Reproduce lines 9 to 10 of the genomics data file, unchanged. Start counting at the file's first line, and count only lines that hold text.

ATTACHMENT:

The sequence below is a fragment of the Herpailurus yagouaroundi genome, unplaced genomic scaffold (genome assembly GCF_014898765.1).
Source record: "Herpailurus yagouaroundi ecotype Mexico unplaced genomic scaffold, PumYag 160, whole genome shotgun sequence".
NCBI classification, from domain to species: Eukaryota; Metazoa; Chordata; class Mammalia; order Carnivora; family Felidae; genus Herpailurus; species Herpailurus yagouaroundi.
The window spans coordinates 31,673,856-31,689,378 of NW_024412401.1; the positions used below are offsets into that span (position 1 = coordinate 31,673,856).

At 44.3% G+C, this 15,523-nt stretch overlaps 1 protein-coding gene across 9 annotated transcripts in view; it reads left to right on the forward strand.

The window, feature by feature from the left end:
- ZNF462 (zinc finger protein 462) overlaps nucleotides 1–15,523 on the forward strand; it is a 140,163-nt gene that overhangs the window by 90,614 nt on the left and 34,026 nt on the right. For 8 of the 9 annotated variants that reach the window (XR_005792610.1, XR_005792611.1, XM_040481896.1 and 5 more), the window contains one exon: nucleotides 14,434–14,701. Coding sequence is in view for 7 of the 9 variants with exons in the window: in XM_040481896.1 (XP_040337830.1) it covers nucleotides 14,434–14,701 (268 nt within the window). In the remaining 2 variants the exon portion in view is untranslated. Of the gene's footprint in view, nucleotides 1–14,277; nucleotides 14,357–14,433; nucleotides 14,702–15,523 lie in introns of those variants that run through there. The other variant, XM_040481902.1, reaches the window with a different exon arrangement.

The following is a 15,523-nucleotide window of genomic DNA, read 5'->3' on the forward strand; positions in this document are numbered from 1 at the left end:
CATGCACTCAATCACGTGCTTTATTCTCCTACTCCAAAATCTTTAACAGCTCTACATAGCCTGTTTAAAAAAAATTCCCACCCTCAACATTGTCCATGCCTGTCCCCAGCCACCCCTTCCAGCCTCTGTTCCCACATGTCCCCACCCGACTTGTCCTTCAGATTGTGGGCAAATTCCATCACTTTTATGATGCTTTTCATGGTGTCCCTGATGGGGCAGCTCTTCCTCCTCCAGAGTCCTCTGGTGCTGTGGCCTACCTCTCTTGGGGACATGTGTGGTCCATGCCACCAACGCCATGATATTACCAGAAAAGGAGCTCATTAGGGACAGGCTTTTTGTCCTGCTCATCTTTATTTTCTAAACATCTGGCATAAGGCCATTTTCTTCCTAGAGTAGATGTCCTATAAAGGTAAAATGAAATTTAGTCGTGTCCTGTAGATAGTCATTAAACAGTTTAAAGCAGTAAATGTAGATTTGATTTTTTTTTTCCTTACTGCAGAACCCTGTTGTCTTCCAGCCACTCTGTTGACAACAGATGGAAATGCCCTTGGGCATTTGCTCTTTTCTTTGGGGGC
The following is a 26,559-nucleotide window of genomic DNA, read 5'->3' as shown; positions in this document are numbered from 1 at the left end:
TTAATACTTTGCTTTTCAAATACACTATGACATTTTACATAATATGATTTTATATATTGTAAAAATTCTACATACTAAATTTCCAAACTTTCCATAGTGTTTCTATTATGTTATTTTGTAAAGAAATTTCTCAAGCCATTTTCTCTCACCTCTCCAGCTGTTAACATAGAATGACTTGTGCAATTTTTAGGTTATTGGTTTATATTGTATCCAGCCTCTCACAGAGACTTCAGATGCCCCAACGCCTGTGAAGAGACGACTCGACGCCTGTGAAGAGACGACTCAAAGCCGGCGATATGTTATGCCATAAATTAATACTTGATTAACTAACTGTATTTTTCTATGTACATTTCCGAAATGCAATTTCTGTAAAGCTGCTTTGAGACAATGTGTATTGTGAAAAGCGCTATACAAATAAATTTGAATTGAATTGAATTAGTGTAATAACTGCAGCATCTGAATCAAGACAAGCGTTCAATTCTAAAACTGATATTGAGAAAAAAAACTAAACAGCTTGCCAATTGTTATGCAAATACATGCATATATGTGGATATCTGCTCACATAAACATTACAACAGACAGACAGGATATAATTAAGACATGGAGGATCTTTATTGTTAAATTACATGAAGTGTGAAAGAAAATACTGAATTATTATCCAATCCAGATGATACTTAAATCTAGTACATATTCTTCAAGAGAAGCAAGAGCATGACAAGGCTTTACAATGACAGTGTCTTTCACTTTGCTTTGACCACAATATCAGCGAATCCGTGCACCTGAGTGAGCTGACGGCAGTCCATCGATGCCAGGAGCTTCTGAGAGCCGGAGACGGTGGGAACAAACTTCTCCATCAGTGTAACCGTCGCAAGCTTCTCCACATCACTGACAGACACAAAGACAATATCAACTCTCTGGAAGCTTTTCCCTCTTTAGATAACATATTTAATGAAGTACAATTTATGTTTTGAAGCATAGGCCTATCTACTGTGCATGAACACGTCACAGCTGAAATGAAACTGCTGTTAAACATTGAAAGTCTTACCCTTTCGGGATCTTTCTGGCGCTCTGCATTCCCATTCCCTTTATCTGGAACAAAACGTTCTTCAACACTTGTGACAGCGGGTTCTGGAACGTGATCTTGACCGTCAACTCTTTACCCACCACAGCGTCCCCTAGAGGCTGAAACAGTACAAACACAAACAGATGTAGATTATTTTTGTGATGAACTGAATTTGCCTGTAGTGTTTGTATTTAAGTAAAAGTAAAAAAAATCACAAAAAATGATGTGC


CATGCACTCAATCACGTGCTTTATTCTCCTACTCCAAAATCTTTAACAGCTCTACATAGCCTGTTTAAAAAAAATTCCCACCCTCAACATTGTCCATGCCTGTCCCCAGCCACCCCTTCCAGCCTCTGTTCCCACATGTCCCCACCCGACTTGTCCTTCAGATTGTGGGCAAATTCCATCACTTTTATGATGCTTTTCATGGTGTCCCTGATGGGGCAGCTCTTCCTCCTCCAGAGTCCTCTGGTGCTGTGGCCTACCTCTCTTGGGGACATGTGTGGTCCATGCCACCAACGCCATGATATTACCAGAAAAGGAGCTCATTAGGGACAGGCTTTTTGTCCTGCTCATCTTTATTTTCTAAACATCTGGCATAAGGCCATTTTCTTCCTAGAGTAGATGTCCTATAAAGGTAAAATGAAATTTAGTCGTGTCCTGTAGATAGTCATTAAACAGTTTAAAGCAGTAAATGTAGATTTGATTTTTTTTTTCCTTACTGCAGAACCCTGTTGTCTTCCAGCCACTCTGTTGACAACAGATGGAAATGCCCTTGGGCATTTGCTCTTTTCTTTGGGGGC
The following is a 26,559-nucleotide window of genomic DNA, read 5'->3' as shown; positions in this document are numbered from 1 at the left end: